Home » Lifematters » ECMO in Severe ARDS caused by Mycoplasma pneumonia: a unique intervention in a rare manifestation of pneumonia leading to complete recovery

ECMO in Severe ARDS caused by Mycoplasma pneumonia: a unique intervention in a rare manifestation of pneumonia leading to complete recovery

by admin
written by Dr. Guruprasad Shanbag, Dr. Neha Nabar, Dr. Gunjan Molaviya, Dr. Preetha Joshi

A 12-year-old previously healthy boy presented with fever and cough for 5 – 6 days and breathlessness for a day. At the referral hospital, NIV was initiated followed by invasive ventilation. However, he could not maintain saturations (30-40%) despite high settings on conventional ventilation.

On arrival, he was electively placed on High-Frequency Oscillatory Ventilation (HFOV). Despite high ventilatory settings, his saturations continued to be low. Broad-spectrum empiric antibiotic therapy for community-acquired pneumonia (CAP-typical and atypical) was initiated.

Chest radiograph on admission

The history, examination findings, chest radiograph and arterial blood gas (ABG) findings showed severe Acute Respiratory Distress Syndrome (ARDS) and a massive left-sided pleural effusion, which was promptly drained with an intercostal drainage (ICD) tube. The child had refractory hypoxemia and respiratory acidosis. The ECMO team was alerted and Veno-venous Extra-Corporeal Membrane Oxygenation (VV-ECMO) was initiated; after which the oxygenation and carbon dioxide levels improved.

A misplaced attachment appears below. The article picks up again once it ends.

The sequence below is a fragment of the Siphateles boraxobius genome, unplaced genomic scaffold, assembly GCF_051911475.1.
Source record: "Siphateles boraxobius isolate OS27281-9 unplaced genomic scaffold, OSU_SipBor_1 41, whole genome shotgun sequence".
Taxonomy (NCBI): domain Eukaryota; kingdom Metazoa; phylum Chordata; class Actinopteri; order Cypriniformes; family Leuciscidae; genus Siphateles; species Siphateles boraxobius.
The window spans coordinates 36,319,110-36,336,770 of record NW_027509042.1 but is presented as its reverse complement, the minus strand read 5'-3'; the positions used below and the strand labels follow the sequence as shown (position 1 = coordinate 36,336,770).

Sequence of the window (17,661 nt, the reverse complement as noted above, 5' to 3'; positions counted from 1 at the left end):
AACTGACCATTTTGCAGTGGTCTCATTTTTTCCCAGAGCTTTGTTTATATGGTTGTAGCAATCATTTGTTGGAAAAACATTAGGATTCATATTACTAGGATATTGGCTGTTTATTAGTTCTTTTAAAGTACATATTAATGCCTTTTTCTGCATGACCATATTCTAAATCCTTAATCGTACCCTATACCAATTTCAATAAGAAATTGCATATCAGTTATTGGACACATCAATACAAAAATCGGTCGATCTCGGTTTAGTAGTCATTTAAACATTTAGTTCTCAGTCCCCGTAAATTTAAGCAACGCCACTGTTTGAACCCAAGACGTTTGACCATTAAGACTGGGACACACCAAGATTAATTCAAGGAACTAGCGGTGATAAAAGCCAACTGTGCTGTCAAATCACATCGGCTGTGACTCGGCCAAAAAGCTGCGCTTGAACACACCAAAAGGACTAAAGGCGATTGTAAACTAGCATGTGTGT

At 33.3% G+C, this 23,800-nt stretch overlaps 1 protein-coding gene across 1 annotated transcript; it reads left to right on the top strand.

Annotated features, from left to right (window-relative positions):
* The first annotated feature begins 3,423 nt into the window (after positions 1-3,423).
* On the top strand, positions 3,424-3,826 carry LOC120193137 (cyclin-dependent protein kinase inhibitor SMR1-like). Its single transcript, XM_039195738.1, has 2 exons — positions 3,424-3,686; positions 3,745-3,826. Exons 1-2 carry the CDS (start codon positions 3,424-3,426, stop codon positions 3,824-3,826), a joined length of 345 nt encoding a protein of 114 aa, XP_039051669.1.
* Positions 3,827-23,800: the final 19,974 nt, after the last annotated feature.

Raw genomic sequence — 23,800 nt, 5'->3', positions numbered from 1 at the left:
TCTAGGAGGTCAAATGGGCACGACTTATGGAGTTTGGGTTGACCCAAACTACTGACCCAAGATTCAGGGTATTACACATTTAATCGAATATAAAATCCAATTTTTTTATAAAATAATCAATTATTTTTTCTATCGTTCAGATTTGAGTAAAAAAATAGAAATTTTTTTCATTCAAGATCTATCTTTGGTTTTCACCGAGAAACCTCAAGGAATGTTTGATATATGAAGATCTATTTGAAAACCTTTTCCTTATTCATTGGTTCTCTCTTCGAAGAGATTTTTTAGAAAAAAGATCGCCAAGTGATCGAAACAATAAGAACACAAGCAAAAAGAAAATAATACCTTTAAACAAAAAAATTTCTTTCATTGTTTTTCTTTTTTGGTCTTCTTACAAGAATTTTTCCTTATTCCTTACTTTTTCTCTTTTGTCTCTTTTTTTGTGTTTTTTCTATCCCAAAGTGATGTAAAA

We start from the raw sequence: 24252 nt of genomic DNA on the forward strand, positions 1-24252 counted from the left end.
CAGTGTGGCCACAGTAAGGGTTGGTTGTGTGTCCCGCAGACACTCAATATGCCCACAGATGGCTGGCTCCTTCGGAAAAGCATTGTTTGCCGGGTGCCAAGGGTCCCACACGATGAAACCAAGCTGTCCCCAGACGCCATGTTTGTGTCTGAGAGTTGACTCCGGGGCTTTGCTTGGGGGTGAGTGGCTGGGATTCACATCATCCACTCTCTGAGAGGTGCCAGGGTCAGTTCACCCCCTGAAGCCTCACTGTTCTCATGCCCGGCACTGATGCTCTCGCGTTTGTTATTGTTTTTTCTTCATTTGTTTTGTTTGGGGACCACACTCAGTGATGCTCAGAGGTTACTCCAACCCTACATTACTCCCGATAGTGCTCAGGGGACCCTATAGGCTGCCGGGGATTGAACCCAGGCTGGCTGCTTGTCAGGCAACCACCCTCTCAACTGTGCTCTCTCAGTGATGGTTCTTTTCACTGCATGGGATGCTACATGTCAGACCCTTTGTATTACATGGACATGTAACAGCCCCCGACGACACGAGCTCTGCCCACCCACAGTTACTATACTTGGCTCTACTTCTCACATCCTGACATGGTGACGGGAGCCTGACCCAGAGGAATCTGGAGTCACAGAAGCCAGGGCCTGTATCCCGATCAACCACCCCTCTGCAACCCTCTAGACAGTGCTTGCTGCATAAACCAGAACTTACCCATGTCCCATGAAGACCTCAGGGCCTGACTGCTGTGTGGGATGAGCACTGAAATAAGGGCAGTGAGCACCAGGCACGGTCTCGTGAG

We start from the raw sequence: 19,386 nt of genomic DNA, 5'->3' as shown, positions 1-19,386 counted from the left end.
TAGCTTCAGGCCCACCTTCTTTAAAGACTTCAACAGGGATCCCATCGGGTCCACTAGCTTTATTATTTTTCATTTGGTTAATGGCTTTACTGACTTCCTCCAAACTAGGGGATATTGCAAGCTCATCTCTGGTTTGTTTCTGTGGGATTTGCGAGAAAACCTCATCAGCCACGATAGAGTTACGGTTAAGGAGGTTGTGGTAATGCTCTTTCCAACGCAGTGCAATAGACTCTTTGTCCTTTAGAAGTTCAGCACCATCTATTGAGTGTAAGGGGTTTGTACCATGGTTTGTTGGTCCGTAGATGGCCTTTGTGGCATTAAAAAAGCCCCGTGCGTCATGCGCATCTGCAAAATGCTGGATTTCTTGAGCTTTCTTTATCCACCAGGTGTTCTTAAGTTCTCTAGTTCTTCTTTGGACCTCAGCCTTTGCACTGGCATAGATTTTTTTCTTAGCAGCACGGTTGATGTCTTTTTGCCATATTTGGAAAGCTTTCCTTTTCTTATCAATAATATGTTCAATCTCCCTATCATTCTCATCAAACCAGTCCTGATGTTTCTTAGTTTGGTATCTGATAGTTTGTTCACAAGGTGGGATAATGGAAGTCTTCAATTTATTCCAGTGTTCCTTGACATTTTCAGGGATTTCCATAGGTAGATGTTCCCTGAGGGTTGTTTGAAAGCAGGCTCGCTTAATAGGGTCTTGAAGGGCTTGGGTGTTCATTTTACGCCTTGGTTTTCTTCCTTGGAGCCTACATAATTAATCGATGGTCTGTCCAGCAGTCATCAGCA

Soon after the starting of ECMO

On day 3, Broncho-Alveolar Lavage (BAL) fluid confirmed M. pneumoniae. Antibiotic coverage was narrowed and continued for 14 days. The child also developed intra-vascular hemolysis on day 6 due to cold-agglutinins. Warming of the patient, and of blood products ameliorated the hemolysis.

ECMO support was gradually weaned off by the 14th day as respiratory parameters kept improving. Conventional Mechanical Ventilation (CMV) followed by Non-Invasive Ventilation (NIV) and High Flow Nasal Cannula (HFNC) were used to wean respiratory support.

At near complete recovery

Apart from transient critical illness myopathy, the child made an uneventful recovery without any nosocomial infections. Supportive measures were addressed: measures to prevent pressure ulcers, and deep venous thromboses, physiotherapy and good quality nursing care. Reassurance about improving condition and moral support was given to the child and parents continually, along with necessary financial support.

The child was discharged from the hospital after 35 days. The child made a complete recovery without residual deficits.

Learning points:

  • Every patient is a teacher and Every Life matters!
  • Unusual occurrence of severe ARDS with an atypical bacteria like Mycoplasma should be aggressively managed.
  • Early recognition, prompt transfer to a tertiary or quaternary centre and escalation of respiratory management can change outcomes radically in severe ARDS
  • The initiation of ECMO at the right time is prudent in refractory hypoxemia and is a path changer in outcomes along with multispecialty teamwork.
  • Supportive, specialized care and good infection control protocols, which tends to be usually ignored, can also help transform results.

It was heartening to see the patient walk in into the OPD for follow-up without residual deficits after a life-threatening illness.

Acknowledgments: Pediatric ECMO team (Surgeons, Perfusionists, Intensivists), Rehab team, PICU Nursing team and Dr. Tanu Singhal.

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